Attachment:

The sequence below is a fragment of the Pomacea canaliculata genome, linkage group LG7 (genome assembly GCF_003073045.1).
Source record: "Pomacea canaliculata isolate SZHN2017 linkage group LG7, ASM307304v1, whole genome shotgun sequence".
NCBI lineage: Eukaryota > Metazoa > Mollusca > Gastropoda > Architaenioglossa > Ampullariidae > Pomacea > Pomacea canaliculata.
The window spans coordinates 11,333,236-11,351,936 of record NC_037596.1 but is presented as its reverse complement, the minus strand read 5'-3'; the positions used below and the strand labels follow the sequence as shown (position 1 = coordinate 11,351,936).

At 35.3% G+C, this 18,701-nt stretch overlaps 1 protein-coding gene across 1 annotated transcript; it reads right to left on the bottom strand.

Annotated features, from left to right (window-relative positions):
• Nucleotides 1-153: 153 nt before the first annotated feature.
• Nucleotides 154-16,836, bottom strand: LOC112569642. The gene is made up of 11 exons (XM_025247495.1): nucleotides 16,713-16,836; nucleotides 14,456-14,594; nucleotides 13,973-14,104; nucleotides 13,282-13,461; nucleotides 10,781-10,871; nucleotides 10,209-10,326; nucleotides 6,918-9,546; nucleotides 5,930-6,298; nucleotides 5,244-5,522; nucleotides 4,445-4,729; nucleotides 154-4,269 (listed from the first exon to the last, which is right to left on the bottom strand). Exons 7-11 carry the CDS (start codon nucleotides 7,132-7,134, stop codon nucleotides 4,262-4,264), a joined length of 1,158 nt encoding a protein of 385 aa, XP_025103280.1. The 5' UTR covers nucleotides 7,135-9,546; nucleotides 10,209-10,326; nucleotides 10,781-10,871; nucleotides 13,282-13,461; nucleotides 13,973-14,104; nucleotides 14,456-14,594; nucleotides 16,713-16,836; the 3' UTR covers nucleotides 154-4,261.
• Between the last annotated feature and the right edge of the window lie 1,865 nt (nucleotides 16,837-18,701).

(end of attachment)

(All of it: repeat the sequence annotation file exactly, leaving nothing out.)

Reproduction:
The sequence below is a fragment of the Pomacea canaliculata genome, linkage group LG7 (genome assembly GCF_003073045.1).
Source record: "Pomacea canaliculata isolate SZHN2017 linkage group LG7, ASM307304v1, whole genome shotgun sequence".
NCBI lineage: Eukaryota > Metazoa > Mollusca > Gastropoda > Architaenioglossa > Ampullariidae > Pomacea > Pomacea canaliculata.
The window spans coordinates 11,333,236-11,351,936 of record NC_037596.1 but is presented as its reverse complement, the minus strand read 5'-3'; the positions used below and the strand labels follow the sequence as shown (position 1 = coordinate 11,351,936).

At 35.3% G+C, this 18,701-nt stretch overlaps 1 protein-coding gene across 1 annotated transcript; it reads right to left on the bottom strand.

Annotated features, from left to right (window-relative positions):
• Nucleotides 1-153: 153 nt before the first annotated feature.
• Nucleotides 154-16,836, bottom strand: LOC112569642. The gene is made up of 11 exons (XM_025247495.1): nucleotides 16,713-16,836; nucleotides 14,456-14,594; nucleotides 13,973-14,104; nucleotides 13,282-13,461; nucleotides 10,781-10,871; nucleotides 10,209-10,326; nucleotides 6,918-9,546; nucleotides 5,930-6,298; nucleotides 5,244-5,522; nucleotides 4,445-4,729; nucleotides 154-4,269 (listed from the first exon to the last, which is right to left on the bottom strand). Exons 7-11 carry the CDS (start codon nucleotides 7,132-7,134, stop codon nucleotides 4,262-4,264), a joined length of 1,158 nt encoding a protein of 385 aa, XP_025103280.1. The 5' UTR covers nucleotides 7,135-9,546; nucleotides 10,209-10,326; nucleotides 10,781-10,871; nucleotides 13,282-13,461; nucleotides 13,973-14,104; nucleotides 14,456-14,594; nucleotides 16,713-16,836; the 3' UTR covers nucleotides 154-4,261.
• Between the last annotated feature and the right edge of the window lie 1,865 nt (nucleotides 16,837-18,701).